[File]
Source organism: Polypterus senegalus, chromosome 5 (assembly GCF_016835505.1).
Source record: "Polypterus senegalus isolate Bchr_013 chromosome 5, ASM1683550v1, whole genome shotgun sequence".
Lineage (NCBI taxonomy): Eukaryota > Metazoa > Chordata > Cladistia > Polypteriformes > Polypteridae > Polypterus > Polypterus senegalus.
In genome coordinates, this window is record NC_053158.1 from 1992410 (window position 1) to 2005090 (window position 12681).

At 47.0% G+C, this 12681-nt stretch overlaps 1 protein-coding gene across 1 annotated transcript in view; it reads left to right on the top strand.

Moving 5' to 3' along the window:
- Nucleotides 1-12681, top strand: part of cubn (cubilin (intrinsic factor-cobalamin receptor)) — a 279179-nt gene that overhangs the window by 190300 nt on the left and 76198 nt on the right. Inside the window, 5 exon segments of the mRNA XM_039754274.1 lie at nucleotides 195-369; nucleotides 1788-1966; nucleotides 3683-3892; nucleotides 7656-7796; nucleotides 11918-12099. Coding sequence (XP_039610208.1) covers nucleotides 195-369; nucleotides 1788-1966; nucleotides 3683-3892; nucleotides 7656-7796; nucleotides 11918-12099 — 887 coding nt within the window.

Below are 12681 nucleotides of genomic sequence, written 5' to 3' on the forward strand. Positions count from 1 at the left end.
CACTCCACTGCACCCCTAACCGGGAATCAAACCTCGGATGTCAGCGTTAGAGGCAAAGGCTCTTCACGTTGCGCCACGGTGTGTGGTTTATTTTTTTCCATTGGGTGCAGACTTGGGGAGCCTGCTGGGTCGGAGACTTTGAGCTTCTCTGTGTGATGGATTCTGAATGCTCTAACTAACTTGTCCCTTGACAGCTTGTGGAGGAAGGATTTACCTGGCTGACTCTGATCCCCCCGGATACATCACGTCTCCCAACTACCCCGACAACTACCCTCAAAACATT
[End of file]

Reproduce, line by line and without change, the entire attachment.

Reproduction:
Source organism: Polypterus senegalus, chromosome 5 (assembly GCF_016835505.1).
Source record: "Polypterus senegalus isolate Bchr_013 chromosome 5, ASM1683550v1, whole genome shotgun sequence".
Lineage (NCBI taxonomy): Eukaryota > Metazoa > Chordata > Cladistia > Polypteriformes > Polypteridae > Polypterus > Polypterus senegalus.
In genome coordinates, this window is record NC_053158.1 from 1992410 (window position 1) to 2005090 (window position 12681).

At 47.0% G+C, this 12681-nt stretch overlaps 1 protein-coding gene across 1 annotated transcript in view; it reads left to right on the top strand.

Moving 5' to 3' along the window:
- Nucleotides 1-12681, top strand: part of cubn (cubilin (intrinsic factor-cobalamin receptor)) — a 279179-nt gene that overhangs the window by 190300 nt on the left and 76198 nt on the right. Inside the window, 5 exon segments of the mRNA XM_039754274.1 lie at nucleotides 195-369; nucleotides 1788-1966; nucleotides 3683-3892; nucleotides 7656-7796; nucleotides 11918-12099. Coding sequence (XP_039610208.1) covers nucleotides 195-369; nucleotides 1788-1966; nucleotides 3683-3892; nucleotides 7656-7796; nucleotides 11918-12099 — 887 coding nt within the window.

Below are 12681 nucleotides of genomic sequence, written 5' to 3' on the forward strand. Positions count from 1 at the left end.
CACTCCACTGCACCCCTAACCGGGAATCAAACCTCGGATGTCAGCGTTAGAGGCAAAGGCTCTTCACGTTGCGCCACGGTGTGTGGTTTATTTTTTTCCATTGGGTGCAGACTTGGGGAGCCTGCTGGGTCGGAGACTTTGAGCTTCTCTGTGTGATGGATTCTGAATGCTCTAACTAACTTGTCCCTTGACAGCTTGTGGAGGAAGGATTTACCTGGCTGACTCTGATCCCCCCGGATACATCACGTCTCCCAACTACCCCGACAACTACCCTCAAAACATT